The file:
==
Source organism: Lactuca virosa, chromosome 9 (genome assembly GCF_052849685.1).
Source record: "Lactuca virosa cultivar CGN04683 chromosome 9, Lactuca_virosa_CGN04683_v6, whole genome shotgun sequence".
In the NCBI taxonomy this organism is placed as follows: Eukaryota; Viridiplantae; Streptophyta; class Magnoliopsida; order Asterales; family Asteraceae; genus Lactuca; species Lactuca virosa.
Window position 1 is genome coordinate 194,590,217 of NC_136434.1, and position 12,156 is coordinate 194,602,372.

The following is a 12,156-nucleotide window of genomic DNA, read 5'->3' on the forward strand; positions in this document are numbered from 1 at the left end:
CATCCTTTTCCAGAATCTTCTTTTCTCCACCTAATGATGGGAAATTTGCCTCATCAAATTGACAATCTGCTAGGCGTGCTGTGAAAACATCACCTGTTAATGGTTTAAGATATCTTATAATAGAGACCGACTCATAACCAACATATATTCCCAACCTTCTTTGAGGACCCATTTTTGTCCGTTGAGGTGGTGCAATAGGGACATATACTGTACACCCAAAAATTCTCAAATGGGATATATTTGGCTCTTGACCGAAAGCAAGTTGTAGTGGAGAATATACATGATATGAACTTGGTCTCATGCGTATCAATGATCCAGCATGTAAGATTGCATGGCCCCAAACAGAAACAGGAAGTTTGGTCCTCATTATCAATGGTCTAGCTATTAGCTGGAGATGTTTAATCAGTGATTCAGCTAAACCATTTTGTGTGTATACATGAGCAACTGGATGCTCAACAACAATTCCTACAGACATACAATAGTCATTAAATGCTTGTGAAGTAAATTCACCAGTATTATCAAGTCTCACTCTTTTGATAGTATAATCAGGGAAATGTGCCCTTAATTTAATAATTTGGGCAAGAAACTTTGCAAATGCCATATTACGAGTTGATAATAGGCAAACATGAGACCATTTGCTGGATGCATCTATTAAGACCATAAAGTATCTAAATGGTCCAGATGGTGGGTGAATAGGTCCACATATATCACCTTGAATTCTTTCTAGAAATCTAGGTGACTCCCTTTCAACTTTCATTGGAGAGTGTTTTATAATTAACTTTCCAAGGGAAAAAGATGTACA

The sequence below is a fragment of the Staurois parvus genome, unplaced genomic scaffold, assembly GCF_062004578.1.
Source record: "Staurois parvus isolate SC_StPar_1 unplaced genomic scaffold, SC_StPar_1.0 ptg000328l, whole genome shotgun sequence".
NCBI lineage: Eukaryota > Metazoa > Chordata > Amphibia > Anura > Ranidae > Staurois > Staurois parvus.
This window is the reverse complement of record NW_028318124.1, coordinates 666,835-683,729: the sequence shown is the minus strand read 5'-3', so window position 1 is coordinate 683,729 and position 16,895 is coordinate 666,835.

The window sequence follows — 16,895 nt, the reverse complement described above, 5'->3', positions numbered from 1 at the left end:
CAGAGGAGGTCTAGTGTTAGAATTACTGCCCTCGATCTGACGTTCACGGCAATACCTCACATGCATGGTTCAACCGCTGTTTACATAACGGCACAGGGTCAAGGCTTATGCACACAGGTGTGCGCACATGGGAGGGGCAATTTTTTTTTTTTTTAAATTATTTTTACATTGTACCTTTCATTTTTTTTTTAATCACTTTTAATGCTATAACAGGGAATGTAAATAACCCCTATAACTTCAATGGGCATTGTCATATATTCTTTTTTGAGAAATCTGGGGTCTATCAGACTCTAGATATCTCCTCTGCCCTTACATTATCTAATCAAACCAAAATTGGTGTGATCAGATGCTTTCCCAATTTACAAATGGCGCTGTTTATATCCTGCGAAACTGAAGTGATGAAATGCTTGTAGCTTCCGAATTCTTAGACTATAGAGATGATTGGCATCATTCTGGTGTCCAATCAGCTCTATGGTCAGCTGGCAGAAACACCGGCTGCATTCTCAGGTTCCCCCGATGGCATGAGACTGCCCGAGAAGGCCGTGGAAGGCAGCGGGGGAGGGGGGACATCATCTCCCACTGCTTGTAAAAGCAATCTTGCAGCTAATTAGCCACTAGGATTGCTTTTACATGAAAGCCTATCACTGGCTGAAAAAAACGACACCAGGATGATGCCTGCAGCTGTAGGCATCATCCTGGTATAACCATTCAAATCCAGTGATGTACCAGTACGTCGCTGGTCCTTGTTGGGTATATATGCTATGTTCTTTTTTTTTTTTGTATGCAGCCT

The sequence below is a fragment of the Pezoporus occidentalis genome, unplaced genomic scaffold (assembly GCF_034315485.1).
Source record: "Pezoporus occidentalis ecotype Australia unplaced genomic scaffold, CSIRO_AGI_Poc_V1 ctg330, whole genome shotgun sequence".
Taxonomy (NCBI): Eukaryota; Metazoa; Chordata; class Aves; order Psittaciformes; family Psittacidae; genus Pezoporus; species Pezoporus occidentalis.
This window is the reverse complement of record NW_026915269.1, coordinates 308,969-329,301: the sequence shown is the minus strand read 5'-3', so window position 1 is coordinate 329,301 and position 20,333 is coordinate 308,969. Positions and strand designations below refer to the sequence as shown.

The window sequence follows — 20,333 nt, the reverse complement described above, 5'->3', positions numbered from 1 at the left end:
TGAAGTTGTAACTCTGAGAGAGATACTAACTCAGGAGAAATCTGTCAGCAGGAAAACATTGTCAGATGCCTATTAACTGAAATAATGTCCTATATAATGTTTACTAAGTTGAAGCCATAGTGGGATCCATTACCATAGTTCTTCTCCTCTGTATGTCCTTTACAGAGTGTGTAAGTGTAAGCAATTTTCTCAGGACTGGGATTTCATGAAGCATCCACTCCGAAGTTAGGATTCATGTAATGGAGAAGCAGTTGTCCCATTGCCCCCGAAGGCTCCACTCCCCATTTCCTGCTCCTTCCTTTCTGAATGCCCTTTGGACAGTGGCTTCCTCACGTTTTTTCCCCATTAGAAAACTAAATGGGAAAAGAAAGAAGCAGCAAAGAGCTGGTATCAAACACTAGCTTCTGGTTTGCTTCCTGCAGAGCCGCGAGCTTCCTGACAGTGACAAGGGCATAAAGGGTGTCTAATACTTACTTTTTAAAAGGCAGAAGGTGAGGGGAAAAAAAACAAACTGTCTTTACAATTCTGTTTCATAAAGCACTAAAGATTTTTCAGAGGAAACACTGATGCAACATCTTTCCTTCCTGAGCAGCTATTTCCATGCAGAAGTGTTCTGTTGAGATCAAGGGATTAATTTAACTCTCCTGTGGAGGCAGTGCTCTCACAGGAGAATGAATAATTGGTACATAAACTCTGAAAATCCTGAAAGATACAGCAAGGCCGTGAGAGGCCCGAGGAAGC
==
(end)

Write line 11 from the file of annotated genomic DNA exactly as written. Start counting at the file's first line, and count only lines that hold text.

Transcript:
The window sequence follows — 16,895 nt, the reverse complement described above, 5'->3', positions numbered from 1 at the left end: